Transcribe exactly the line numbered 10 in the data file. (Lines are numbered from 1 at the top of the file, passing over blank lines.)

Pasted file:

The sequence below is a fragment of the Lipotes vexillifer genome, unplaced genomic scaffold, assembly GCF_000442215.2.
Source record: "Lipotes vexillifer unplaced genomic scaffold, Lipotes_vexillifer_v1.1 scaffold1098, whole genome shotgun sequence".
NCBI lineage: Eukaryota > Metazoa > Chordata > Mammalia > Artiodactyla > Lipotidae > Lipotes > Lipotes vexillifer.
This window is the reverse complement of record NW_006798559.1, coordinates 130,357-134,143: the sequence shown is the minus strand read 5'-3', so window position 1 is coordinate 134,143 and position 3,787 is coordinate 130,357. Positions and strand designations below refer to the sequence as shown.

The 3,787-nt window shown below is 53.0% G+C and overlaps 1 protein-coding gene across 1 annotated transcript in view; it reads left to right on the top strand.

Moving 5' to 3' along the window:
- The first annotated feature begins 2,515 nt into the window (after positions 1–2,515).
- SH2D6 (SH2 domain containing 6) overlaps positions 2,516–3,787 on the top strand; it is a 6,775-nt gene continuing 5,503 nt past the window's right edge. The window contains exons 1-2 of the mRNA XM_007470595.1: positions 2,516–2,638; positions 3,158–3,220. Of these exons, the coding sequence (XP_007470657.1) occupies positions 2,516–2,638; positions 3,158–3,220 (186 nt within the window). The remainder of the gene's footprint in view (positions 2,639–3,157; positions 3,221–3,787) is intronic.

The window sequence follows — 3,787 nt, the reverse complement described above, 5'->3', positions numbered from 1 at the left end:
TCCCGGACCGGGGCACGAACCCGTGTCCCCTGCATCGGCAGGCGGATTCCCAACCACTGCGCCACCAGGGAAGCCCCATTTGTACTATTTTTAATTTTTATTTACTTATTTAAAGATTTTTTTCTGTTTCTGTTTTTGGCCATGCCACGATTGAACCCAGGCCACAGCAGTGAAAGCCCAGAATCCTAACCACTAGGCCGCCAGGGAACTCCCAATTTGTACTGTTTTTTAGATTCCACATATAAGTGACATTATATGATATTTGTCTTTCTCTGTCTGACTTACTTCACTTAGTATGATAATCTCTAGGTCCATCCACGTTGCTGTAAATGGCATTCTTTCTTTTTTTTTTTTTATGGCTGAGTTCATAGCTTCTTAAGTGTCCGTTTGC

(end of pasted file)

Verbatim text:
TCCCGGACCGGGGCACGAACCCGTGTCCCCTGCATCGGCAGGCGGATTCCCAACCACTGCGCCACCAGGGAAGCCCCATTTGTACTATTTTTAATTTTTATTTACTTATTTAAAGATTTTTTTCTGTTTCTGTTTTTGGCCATGCCACGATTGAACCCAGGCCACAGCAGTGAAAGCCCAGAATCCTAACCACTAGGCCGCCAGGGAACTCCCAATTTGTACTGTTTTTTAGATTCCACATATAAGTGACATTATATGATATTTGTCTTTCTCTGTCTGACTTACTTCACTTAGTATGATAATCTCTAGGTCCATCCACGTTGCTGTAAATGGCATTCTTTCTTTTTTTTTTTTTATGGCTGAGTTCATAGCTTCTTAAGTGTCCGTTTGC